Letter | Published:

Functional complementation between FADD and RIP1 in embryos and lymphocytes

Nature volume 471, pages 373376 (17 March 2011) | Download Citation

  • A Corrigendum to this article was published on 14 March 2012


FADD is a common adaptor shared by several death receptors for signalling apoptosis through recruitment and activation of caspase 8 (refs 1–3). Death receptors are essential for immune homeostasis, but dispensable during embryogenesis. Surprisingly, Fadd−/− mice die in utero4,5 and conditional deletion of FADD leads to impaired lymphocyte proliferation6,7. How FADD regulates embryogenesis and lymphocyte responses has been a long-standing enigma. FADD could directly bind to RIP1 (also known as RIPK1), a serine/threonine kinase that mediates both necrosis and NF-κB activation. Here we show that Fadd−/− embryos contain raised levels of RIP1 and exhibit massive necrosis. To investigate a potential in vivo functional interaction between RIP1 and FADD, null alleles of RIP1 were crossed into Fadd−/− mice. Notably, RIP1 deficiency allowed normal embryogenesis of Fadd−/− mice. Conversely, the developmental defect of Rip1−/− lymphocytes was partially corrected by FADD deletion. Furthermore, RIP1 deficiency fully restored normal proliferation in Fadd−/− T cells but not in Fadd−/− B cells. Fadd−/−Rip1−/− double-knockout T cells are resistant to death induced by Fas or TNF-α and show reduced NF-κB activity. Therefore, our data demonstrate an unexpected cell-type-specific interplay between FADD and RIP1, which is critical for the regulation of apoptosis and necrosis during embryogenesis and lymphocyte function.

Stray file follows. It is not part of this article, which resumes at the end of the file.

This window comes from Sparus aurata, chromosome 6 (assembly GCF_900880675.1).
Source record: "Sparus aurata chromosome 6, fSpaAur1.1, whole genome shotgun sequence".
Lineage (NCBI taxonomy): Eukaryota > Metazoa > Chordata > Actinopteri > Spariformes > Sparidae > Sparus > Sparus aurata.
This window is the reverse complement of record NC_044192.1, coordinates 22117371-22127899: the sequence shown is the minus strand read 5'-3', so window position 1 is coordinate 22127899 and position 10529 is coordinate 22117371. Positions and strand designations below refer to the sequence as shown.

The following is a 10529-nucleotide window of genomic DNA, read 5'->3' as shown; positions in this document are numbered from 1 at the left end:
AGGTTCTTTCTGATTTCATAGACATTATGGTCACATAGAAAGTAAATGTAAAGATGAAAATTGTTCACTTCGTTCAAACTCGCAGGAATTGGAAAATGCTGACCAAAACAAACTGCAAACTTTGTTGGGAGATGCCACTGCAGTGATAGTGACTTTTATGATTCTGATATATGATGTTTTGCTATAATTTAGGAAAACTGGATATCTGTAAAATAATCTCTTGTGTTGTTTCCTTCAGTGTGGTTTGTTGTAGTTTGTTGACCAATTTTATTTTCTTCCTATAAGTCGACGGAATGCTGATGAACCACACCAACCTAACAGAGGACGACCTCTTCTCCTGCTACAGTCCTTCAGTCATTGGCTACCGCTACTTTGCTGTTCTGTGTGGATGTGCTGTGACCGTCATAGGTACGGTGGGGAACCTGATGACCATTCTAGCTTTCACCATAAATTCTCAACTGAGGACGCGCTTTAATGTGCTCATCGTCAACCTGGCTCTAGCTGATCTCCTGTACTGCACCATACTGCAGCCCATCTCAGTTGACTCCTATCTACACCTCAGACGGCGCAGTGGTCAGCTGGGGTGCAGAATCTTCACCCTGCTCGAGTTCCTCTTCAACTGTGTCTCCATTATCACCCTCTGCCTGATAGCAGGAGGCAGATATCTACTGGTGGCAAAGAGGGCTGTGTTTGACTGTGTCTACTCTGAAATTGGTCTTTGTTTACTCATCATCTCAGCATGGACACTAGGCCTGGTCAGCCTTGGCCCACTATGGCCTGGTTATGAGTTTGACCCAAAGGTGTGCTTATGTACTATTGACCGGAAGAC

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We thank M. Kelliher for providing Rip1+/− mice, S. Rosenberg, S. Waggoner, R. Welsh, V. Vanguri and Y. Liu for advice and technical assistance, X. Lin for discussions and suggestions, C. E. Calkins and K. Reinersmann for critical reading of the manuscript, and Z. Zhong for help with histology analysis. This study was supported in part by NIH grants CA95454, AI083915 and AI076788 awarded to J.Z. and AI083497 awarded to F.K.-M.C.; a W. W. Smith Charitable Trust grant, a TJU Enhancement grant, and a CONCERN Foundation grant awarded to J.Z. F.K.-M.C. is a member of the UMass DERC (DK32520) and is also supported in part by an NIH grant (AI017672).

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    • Xiaohui Zhou

    Present address: College of Life Science, Wenzhou Medical College, Zhejiang 325035, China.


  1. Department of Microbiology and Immunology, Kimmel Cancer Center, Thomas Jefferson University, Philadelphia, Pennsylvania 19107, USA

    • Haibing Zhang
    • , Xiaohui Zhou
    • , Jinghe Li
    •  & Jianke Zhang
  2. Department of Pathology, University of Massachusetts Medical School, Worcester, Massachusetts 01655, USA

    • Thomas McQuade
    •  & Francis Ka-Ming Chan


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J.Z. conceived and initiated the project. J.Z., F.K.-M.C. and H.Z. planned the experiments. All authors performed and analysed the experiments. J.Z. and F.K.-M.C. wrote the manuscript with contribution from H.Z.

Competing interests

The authors declare no competing financial interests.

Corresponding authors

Correspondence to Francis Ka-Ming Chan or Jianke Zhang.

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    Supplementary Information

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